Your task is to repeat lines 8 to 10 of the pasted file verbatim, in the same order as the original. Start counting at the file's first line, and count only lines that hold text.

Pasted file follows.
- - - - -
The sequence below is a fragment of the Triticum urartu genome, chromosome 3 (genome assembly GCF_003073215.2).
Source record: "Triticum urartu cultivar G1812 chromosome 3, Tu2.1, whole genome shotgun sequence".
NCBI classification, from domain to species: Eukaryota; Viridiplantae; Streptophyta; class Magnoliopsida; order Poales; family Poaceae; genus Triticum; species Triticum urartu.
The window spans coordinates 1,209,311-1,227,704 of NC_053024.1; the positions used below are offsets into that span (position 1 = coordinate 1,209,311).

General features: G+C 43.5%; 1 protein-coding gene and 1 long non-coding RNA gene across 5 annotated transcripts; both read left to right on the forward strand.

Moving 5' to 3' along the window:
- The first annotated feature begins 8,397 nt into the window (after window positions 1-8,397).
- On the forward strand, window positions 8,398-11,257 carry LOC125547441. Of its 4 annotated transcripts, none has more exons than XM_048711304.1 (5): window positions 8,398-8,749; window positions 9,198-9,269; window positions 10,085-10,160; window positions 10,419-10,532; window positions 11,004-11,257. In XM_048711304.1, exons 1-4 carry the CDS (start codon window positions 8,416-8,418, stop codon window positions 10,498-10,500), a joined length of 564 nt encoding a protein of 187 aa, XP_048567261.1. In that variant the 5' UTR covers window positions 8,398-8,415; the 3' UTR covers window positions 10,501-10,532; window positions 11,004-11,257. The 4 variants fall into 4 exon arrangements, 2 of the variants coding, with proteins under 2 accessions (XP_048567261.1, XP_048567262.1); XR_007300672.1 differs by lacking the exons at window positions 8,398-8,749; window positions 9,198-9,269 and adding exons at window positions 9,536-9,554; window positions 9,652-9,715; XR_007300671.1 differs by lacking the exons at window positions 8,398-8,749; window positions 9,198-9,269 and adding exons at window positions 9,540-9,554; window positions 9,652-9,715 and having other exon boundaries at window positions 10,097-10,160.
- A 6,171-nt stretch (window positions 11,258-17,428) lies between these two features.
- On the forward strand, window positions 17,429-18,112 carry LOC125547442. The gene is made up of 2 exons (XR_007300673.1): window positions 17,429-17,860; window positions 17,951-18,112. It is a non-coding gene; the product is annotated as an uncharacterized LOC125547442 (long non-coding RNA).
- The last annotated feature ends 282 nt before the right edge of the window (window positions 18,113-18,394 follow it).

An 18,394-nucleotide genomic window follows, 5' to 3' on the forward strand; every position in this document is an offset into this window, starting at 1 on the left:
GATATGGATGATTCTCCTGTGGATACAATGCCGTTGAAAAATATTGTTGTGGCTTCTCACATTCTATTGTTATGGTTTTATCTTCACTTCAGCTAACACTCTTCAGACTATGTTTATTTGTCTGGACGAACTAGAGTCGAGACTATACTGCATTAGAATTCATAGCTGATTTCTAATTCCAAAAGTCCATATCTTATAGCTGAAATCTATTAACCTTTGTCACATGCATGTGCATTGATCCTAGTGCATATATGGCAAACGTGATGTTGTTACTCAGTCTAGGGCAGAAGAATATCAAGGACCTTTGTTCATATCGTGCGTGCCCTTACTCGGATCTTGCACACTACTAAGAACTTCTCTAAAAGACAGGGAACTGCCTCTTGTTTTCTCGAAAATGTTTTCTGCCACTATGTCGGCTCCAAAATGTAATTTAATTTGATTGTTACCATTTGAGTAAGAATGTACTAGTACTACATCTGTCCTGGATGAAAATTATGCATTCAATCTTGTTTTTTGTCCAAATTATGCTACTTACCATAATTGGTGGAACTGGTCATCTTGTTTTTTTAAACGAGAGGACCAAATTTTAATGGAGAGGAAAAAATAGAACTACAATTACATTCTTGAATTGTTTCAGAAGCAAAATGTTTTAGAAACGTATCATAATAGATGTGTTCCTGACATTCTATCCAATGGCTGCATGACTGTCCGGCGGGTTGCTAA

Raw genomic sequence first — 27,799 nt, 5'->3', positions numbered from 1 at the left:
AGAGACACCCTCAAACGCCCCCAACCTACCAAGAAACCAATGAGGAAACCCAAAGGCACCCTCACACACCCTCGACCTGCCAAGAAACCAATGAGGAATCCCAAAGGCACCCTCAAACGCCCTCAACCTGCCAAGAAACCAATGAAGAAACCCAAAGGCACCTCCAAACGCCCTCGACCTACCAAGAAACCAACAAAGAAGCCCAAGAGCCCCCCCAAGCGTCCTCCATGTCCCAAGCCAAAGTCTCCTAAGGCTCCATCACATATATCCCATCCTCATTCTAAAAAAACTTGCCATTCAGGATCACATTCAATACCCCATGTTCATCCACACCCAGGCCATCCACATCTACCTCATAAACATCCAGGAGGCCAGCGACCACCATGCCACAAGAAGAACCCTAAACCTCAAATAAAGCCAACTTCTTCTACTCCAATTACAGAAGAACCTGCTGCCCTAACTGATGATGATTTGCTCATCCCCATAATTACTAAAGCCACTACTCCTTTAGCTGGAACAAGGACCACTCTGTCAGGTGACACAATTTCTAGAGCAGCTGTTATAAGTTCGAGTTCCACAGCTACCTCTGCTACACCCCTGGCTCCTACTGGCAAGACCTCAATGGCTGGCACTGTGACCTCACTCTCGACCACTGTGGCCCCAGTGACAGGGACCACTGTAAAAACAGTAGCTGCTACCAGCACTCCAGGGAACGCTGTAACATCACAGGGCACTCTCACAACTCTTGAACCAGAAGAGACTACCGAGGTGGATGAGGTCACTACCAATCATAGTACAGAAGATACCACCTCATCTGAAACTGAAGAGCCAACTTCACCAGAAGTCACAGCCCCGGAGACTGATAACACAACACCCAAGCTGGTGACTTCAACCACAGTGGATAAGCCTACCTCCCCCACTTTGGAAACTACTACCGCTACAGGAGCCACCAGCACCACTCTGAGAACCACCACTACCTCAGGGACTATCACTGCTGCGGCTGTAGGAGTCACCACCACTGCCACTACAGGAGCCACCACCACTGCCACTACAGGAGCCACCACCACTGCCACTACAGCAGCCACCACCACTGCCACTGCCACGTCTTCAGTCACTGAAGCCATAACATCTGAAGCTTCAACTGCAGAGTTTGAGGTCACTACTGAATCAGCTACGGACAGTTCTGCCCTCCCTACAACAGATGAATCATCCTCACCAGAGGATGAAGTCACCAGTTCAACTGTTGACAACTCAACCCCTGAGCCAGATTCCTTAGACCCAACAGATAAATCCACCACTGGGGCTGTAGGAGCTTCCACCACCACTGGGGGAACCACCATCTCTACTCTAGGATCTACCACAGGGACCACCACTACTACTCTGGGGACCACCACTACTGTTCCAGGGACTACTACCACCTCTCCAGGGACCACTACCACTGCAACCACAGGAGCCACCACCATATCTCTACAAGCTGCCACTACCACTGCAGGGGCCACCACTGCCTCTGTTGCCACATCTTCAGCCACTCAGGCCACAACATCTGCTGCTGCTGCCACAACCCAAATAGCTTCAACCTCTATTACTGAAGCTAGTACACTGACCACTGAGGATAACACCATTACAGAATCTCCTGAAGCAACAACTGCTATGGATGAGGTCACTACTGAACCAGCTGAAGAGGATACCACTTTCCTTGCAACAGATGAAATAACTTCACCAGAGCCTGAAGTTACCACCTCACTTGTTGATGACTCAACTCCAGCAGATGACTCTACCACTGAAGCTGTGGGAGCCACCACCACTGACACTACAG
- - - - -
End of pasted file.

- On the forward strand, window positions 8,398-11,257 carry LOC125547441. Of its 4 annotated transcripts, none has more exons than XM_048711304.1 (5): window positions 8,398-8,749; window positions 9,198-9,269; window positions 10,085-10,160; window positions 10,419-10,532; window positions 11,004-11,257. In XM_048711304.1, exons 1-4 carry the CDS (start codon window positions 8,416-8,418, stop codon window positions 10,498-10,500), a joined length of 564 nt encoding a protein of 187 aa, XP_048567261.1. In that variant the 5' UTR covers window positions 8,398-8,415; the 3' UTR covers window positions 10,501-10,532; window positions 11,004-11,257. The 4 variants fall into 4 exon arrangements, 2 of the variants coding, with proteins under 2 accessions (XP_048567261.1, XP_048567262.1); XR_007300672.1 differs by lacking the exons at window positions 8,398-8,749; window positions 9,198-9,269 and adding exons at window positions 9,536-9,554; window positions 9,652-9,715; XR_007300671.1 differs by lacking the exons at window positions 8,398-8,749; window positions 9,198-9,269 and adding exons at window positions 9,540-9,554; window positions 9,652-9,715 and having other exon boundaries at window positions 10,097-10,160.
- A 6,171-nt stretch (window positions 11,258-17,428) lies between these two features.
- On the forward strand, window positions 17,429-18,112 carry LOC125547442. The gene is made up of 2 exons (XR_007300673.1): window positions 17,429-17,860; window positions 17,951-18,112. It is a non-coding gene; the product is annotated as an uncharacterized LOC125547442 (long non-coding RNA).